Raising a hand: Volunteer leadership through the Hineni Volunteer Network

Rebecca Scharfstein, Vice President of People at New York-based software company, RapidSOS, is a strong proponent of giving back to the community through volunteer service. Next year, she’ll complete her 9-year role on The Rashi School Board of Trustees. When seeking the next opportunity to serve the Jewish community, she didn’t know where to start.

Enter CJP’s Hineni Volunteer Network.

Rebecca landed her “dream placement” through Hineni, a program designed to help individuals interested in taking on impactful governance and advisory roles with opportunities to serve organizations in the Greater Boston Jewish community. This past September, Rebecca began her role with Jewish Vocational Service (JVS), serving on their Public Policy Committee, where she works with other volunteers to provide guidance on public policy actions that impact JVS’s clients.

CJP: Why is volunteer leadership important to you?

Rebecca: It energizes me, gives me purpose, it’s intellectually stimulating, and it’s flexing muscles that I don’t always get to flex at work. The committee helps me consider new perspectives and ideas I wouldn’t have the opportunity to discuss otherwise. This is a way for me to invest in myself — in my own learning and growth — and build community.

CJP: How did you know you wanted to be matched up with JVS?

After graduating from business school in 2018, I was involved with JVS as a volunteer career coach assistant in their Lynn location — and I loved it — but I had to stop when I began my new job. Helping people most in need, connecting them to job opportunities that can change the trajectory of their life — I found that to be extremely rewarding. When I heard about the Hineni Network, I said to the CJP staff, I’m really looking at ways to get involved, am very interested in workforce development, and explained that I was hoping to be matched with JVS.

CJP: How did you first connect to CJP and then Hineni?

I grew up in Boston and I went to Rashi, but I never really engaged at all with CJP. I was encouraged by someone to check out the Dewey Stone Kadimah Leadership Program, which I completed last year. Even though I had a lot of leadership courses in graduate school, I saw Kadimah as a way to meet other people, to learn about what CJP was doing, and to think about leadership through the lens of our Jewish community. Additionally, many of the people I admired were also involved with the CJP Board — women like Cindy Janower and Shira Goodman [CJP’s immediate past and current Board chairs, respectively] who are smart and motivated and contributing in meaningful ways. I thought that CJP could be an organization where I could get the opportunity to make an impact and engage with other driven and passionate people. Through Kadimah, I was introduced to the Hineni Volunteer Network, and so I connected with [Hineni Co-chair] David Adler at CJP.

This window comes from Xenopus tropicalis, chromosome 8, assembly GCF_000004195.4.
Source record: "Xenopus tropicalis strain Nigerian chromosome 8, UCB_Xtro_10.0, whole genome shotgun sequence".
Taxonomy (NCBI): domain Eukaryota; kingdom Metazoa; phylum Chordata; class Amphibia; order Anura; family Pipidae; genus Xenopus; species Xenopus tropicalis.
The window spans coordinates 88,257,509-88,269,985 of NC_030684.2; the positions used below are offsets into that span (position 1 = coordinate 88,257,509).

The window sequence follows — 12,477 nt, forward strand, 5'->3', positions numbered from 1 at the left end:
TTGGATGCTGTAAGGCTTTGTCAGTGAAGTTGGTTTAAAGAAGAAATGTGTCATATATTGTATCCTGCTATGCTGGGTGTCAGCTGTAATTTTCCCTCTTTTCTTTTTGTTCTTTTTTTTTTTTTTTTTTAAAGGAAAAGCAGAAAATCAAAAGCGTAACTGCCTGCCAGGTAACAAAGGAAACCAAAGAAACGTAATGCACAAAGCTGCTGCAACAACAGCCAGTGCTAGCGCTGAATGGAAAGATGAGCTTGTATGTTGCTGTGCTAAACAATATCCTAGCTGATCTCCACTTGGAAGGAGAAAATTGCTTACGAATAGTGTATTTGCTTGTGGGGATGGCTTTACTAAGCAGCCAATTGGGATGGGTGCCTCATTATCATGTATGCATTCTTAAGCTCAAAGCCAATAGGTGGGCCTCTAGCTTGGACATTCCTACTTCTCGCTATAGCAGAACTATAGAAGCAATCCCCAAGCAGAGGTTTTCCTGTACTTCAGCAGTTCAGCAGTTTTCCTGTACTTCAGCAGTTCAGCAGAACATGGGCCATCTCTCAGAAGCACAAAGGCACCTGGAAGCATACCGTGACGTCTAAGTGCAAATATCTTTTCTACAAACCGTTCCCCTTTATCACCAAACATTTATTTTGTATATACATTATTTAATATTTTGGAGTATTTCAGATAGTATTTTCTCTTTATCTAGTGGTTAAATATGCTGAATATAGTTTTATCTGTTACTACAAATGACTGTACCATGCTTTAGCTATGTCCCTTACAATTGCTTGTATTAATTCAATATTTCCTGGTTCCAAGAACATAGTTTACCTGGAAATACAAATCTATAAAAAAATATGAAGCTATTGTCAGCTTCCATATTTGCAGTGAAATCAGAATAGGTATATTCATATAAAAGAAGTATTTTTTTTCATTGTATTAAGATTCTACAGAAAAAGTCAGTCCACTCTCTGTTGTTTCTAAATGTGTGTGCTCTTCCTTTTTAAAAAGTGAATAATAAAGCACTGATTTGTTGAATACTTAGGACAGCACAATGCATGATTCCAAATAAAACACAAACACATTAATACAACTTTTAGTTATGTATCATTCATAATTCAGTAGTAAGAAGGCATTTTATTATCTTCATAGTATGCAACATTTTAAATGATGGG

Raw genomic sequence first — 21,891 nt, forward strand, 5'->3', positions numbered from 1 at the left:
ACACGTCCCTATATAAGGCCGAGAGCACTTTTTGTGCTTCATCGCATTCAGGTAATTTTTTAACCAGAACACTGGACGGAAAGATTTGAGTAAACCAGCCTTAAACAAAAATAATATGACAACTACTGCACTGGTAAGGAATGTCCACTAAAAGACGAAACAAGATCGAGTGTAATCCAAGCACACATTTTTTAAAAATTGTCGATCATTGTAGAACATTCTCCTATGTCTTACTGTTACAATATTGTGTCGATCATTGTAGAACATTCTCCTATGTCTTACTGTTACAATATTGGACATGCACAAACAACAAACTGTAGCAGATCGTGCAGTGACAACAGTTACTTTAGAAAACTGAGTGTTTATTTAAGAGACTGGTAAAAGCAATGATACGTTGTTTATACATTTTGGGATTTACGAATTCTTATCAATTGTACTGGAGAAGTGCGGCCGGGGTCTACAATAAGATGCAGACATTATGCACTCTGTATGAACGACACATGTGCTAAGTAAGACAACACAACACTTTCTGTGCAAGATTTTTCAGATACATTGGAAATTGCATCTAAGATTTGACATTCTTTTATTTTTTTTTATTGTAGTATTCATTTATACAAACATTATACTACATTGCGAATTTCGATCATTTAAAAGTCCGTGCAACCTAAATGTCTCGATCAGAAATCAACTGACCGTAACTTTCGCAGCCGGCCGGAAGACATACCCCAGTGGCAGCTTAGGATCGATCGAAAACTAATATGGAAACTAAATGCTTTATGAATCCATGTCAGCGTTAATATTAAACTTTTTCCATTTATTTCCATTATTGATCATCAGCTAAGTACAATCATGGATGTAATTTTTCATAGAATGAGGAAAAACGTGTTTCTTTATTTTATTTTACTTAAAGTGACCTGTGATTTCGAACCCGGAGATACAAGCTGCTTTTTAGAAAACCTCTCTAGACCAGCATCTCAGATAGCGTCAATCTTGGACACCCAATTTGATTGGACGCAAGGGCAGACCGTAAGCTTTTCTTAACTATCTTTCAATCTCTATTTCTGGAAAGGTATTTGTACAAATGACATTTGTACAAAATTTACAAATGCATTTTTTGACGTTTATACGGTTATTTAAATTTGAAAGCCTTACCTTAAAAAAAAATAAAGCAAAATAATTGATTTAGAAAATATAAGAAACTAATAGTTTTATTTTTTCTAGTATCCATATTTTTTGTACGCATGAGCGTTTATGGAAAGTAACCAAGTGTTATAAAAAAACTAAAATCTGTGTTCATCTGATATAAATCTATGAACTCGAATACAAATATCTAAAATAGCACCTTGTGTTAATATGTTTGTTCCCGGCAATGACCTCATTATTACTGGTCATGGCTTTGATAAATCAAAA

CJP: Can you share more about the process?

Rebecca: I filled out the form on the website and David reached out to me to chat and discuss my interests. He asked if I wanted to be matched immediately, or if I would be willing to wait longer for the perfect opportunity. I told him, “David, frankly, I’m super busy, so there's no rush. If I’m going to spend time doing something, I want it to be the right opportunity, so if it takes a year — that’s totally fine.” Fortunately, a few weeks later — not even — David called to say JVS was interested in chatting with me, and of course, I jumped at the chance.

CJP: How do you feel that the Hineni Network is supporting you?

Rebecca: For me, the biggest thing was CJP’s role in serving as that connector. That is invaluable. In terms of follow up, Dara Klein [who leads the Hineni Network] reached out to me to see how things have been going. I also appreciate that CJP included me in a focus group to see how they can expand Hineni and get more people interested. I like the approach CJP is taking to get more people involved in board and committee work because there’s so much need in the community and they’re doing this in a thoughtful and intentional way that helps volunteers and organizations.

CJP: What do you see as some of the barriers keeping people from volunteering in leadership roles?

Rebecca: Most people don’t know about the opportunities that exist and don’t know whom to talk to about it. The people filling the leadership positions don’t know who you are and whether it’s worth their time engaging with you — especially if you don’t have any volunteer experience or donor history with the organization. You may not even know that there’s an organization that exists that may be a really good match for you. Especially as we think about how to cultivate the next generation of Jewish leaders in Boston, this service of matching people to organizations throughout the community, developing skills, learning about how boards operate, what a strong board looks like, how boards can improve is really advantageous — not just for the future of CJP, but for general Jewish leadership in the community, regardless of whom you’re serving.

CJP’s Hineni Volunteer Network matches experienced community members with communal organizations that need governance and advisory support. Learn more and consider sharing your expertise today.